The second important role of a university is to protect accomplished artists and scientists from the vicissitudes of the market. It is unlikely that the conceptual mathematics of theoretical physicists will immediately translate into profits, and so a university provides an important place where those pursuing significant works of art, study, and pure science can share their specific knowledge with interested pupils while continuing their work largely uninterrupted by economic needs. The salaries that professors draw are only partly the fruit of professing; the rest serves as a vouchsafe that allows thinkers and scholars to continue to work and publish in service to more than the bottom line.
Finally, universities have fairly recently been called into service to offer credentials to those interested in working in specific fields. Note that this is not the same as “educating” them, and occasionally conflicts with an educational mission. Although many industries are partly self-educating, most rely fairly heavily on unaffiliated universities for much of the legwork. Accountants, for example, are not educated by apprenticeships or businesses who need them, nor is the CPA exam open to anyone who wants to take it. People who wish to take the CPA must complete a certain number of credit-hours at an accredited university, uncoupling the idea of self-taught skill and merit from the credentials needed to prove that skill.
Of these three mandates, the third is arguably the least important, but it’s the one for which reformers are considering overhauling the entire system, throwing out centuries of priceless babies with a bathwater that has only recently become tepid and gray. Businesses with a need for certain types of employees should be considered as partners in the training of those employees, but in the modern economy, they are not. They instead poach their employees from other programs, especially those of universities.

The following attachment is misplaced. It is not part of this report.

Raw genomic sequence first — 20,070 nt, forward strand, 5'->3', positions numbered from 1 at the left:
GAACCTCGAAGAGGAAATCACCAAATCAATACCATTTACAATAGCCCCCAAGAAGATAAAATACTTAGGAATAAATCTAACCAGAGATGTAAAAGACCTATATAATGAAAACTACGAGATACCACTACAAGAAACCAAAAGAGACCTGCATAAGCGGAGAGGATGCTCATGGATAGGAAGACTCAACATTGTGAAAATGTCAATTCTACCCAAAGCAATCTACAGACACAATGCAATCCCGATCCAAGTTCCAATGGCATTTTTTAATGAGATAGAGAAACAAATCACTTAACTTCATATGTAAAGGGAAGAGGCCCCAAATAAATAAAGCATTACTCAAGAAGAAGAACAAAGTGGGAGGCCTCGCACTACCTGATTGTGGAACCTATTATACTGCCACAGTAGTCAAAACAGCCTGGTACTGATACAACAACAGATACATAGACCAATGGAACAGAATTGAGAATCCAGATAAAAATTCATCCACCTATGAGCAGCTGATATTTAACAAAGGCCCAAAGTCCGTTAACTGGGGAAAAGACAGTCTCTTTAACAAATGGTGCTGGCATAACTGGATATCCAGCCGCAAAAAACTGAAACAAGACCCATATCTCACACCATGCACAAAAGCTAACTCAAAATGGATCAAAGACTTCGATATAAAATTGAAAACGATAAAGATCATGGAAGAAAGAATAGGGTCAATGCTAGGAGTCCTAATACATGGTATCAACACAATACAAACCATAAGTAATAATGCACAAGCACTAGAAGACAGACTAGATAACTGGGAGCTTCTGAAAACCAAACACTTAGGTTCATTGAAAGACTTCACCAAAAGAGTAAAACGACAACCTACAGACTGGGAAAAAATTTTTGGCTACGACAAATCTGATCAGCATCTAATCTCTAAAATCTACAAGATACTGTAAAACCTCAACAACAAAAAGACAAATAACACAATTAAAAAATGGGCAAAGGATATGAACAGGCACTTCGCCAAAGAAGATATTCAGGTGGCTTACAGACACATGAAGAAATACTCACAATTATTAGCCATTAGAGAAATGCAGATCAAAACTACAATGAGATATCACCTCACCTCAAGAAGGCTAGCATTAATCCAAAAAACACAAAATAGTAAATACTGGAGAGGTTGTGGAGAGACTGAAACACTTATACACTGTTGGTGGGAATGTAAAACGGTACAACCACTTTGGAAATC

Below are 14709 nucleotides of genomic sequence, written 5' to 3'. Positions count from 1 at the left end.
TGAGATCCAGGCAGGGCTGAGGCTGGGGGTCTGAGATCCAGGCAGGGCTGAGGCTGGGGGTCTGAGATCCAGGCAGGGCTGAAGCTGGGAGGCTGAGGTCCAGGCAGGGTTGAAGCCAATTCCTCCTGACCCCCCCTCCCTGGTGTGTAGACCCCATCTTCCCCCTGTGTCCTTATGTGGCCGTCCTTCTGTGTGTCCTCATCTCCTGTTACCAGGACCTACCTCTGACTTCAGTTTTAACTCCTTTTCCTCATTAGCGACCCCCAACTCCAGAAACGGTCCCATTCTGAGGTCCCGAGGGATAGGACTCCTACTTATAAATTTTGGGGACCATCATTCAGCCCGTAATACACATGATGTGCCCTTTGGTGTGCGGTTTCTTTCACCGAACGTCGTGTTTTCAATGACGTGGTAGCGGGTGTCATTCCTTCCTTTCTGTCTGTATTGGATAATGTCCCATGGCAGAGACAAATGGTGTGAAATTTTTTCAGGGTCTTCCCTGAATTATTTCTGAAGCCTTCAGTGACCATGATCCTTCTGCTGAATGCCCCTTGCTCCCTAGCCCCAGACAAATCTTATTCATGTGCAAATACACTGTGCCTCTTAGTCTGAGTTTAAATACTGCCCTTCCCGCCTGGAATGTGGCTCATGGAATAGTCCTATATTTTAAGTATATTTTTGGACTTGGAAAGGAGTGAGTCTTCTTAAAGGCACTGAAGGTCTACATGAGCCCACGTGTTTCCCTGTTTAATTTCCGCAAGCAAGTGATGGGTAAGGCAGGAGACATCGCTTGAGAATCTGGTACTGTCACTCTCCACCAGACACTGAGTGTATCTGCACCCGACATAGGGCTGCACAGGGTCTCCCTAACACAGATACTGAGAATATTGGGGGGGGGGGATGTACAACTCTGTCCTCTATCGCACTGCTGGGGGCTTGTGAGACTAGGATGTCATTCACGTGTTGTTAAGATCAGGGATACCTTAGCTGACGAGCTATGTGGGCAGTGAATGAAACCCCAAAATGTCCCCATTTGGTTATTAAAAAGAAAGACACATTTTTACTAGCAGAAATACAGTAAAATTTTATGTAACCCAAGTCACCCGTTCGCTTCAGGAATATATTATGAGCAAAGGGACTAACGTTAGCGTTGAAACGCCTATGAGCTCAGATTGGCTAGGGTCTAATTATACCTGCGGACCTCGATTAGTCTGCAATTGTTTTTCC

The reason for education’s woes now seems twofold: first, a labor-competitive economy puts the pressure on employees to get hired, not on businesses to hire qualified employees. The practical upshot is that students who want a middle-class life need to make themselves attractive candidates and perfectly fit a business’s pre-existing needs. The second reason is the idea that the credential in and of itself is sufficient for employment. There are many students who want “the degree,” not the education or even the skills. Obviously, this leads to students who don’t want to go to class, but only want to pass it. Dumbing down standards, teaching to tests, and enshrining the credentialing role of universities is not going to solve the problem, it’s going to exacerbate it. If employers really think that today’s grads are entitled, lazy, and self-centered, perhaps they should examine their own hiring practices and the pressure they put on the educational system to stamp “certified” on batches of students without actually transmitting information or benefitting society as a whole.